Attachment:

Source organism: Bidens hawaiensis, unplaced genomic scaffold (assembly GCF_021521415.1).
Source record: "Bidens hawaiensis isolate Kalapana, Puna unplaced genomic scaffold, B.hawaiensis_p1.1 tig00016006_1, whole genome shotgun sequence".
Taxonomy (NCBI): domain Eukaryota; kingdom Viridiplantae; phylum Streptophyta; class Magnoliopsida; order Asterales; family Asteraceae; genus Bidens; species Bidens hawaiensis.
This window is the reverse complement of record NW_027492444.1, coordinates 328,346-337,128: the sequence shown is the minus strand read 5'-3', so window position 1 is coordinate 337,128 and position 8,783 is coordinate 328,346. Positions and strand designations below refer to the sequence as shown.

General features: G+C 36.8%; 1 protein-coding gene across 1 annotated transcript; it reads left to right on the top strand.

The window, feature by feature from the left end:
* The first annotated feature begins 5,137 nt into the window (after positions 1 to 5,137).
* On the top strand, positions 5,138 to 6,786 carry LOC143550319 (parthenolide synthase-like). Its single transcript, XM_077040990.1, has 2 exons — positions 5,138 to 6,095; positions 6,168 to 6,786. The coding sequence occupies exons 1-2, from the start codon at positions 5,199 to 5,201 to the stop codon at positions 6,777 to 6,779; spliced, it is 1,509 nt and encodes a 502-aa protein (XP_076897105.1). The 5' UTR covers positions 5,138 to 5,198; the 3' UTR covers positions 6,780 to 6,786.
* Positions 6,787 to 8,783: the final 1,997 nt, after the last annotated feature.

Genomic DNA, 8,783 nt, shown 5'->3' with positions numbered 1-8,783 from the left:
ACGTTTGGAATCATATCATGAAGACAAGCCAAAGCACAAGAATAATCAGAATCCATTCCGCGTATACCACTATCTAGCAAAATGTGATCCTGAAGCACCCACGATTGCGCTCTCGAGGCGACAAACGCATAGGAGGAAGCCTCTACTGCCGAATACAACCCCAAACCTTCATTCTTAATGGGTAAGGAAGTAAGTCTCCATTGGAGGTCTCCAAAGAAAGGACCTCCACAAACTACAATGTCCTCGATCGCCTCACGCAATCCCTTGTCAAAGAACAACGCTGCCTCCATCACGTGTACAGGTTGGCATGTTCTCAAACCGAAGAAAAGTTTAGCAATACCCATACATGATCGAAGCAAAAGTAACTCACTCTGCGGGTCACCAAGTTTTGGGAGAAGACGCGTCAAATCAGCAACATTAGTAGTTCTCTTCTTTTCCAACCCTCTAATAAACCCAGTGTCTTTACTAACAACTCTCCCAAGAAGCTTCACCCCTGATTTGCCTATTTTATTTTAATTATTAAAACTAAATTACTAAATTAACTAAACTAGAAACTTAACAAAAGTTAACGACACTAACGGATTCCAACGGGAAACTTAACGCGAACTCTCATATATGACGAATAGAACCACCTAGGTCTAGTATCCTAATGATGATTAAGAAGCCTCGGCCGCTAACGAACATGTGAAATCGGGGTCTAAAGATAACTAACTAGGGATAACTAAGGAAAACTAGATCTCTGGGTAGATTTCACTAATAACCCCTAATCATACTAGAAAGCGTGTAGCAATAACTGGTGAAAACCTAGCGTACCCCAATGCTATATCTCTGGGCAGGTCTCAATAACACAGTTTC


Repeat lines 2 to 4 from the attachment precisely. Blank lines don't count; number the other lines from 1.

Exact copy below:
Source record: "Bidens hawaiensis isolate Kalapana, Puna unplaced genomic scaffold, B.hawaiensis_p1.1 tig00016006_1, whole genome shotgun sequence".
Taxonomy (NCBI): domain Eukaryota; kingdom Viridiplantae; phylum Streptophyta; class Magnoliopsida; order Asterales; family Asteraceae; genus Bidens; species Bidens hawaiensis.
This window is the reverse complement of record NW_027492444.1, coordinates 328,346-337,128: the sequence shown is the minus strand read 5'-3', so window position 1 is coordinate 337,128 and position 8,783 is coordinate 328,346. Positions and strand designations below refer to the sequence as shown.